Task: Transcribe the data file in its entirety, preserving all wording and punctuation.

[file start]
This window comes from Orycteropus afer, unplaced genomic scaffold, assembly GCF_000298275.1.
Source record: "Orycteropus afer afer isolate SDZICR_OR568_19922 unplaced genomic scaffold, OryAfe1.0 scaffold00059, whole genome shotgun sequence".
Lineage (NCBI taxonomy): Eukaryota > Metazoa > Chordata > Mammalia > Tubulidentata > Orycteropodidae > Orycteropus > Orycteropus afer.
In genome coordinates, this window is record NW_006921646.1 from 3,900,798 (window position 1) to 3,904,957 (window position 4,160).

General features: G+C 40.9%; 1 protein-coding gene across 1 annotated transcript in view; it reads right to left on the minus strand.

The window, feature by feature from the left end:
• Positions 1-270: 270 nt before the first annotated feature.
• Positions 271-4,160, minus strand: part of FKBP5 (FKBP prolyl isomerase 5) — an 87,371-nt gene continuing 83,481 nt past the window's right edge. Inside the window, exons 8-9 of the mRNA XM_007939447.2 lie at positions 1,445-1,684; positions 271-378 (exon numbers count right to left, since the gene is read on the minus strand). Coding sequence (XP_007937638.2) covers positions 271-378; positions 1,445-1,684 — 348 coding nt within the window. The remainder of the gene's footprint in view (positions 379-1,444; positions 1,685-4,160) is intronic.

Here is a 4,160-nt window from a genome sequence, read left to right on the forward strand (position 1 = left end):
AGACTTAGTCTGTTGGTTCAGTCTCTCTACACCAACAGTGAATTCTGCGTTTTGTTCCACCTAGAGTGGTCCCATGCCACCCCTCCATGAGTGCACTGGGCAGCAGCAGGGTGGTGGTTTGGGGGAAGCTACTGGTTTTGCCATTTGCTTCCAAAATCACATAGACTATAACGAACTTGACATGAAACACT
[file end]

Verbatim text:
This window comes from Orycteropus afer, unplaced genomic scaffold, assembly GCF_000298275.1.
Source record: "Orycteropus afer afer isolate SDZICR_OR568_19922 unplaced genomic scaffold, OryAfe1.0 scaffold00059, whole genome shotgun sequence".
Lineage (NCBI taxonomy): Eukaryota > Metazoa > Chordata > Mammalia > Tubulidentata > Orycteropodidae > Orycteropus > Orycteropus afer.
In genome coordinates, this window is record NW_006921646.1 from 3,900,798 (window position 1) to 3,904,957 (window position 4,160).

General features: G+C 40.9%; 1 protein-coding gene across 1 annotated transcript in view; it reads right to left on the minus strand.

The window, feature by feature from the left end:
• Positions 1-270: 270 nt before the first annotated feature.
• Positions 271-4,160, minus strand: part of FKBP5 (FKBP prolyl isomerase 5) — an 87,371-nt gene continuing 83,481 nt past the window's right edge. Inside the window, exons 8-9 of the mRNA XM_007939447.2 lie at positions 1,445-1,684; positions 271-378 (exon numbers count right to left, since the gene is read on the minus strand). Coding sequence (XP_007937638.2) covers positions 271-378; positions 1,445-1,684 — 348 coding nt within the window. The remainder of the gene's footprint in view (positions 379-1,444; positions 1,685-4,160) is intronic.

Here is a 4,160-nt window from a genome sequence, read left to right on the forward strand (position 1 = left end):
AGACTTAGTCTGTTGGTTCAGTCTCTCTACACCAACAGTGAATTCTGCGTTTTGTTCCACCTAGAGTGGTCCCATGCCACCCCTCCATGAGTGCACTGGGCAGCAGCAGGGTGGTGGTTTGGGGGAAGCTACTGGTTTTGCCATTTGCTTCCAAAATCACATAGACTATAACGAACTTGACATGAAACACT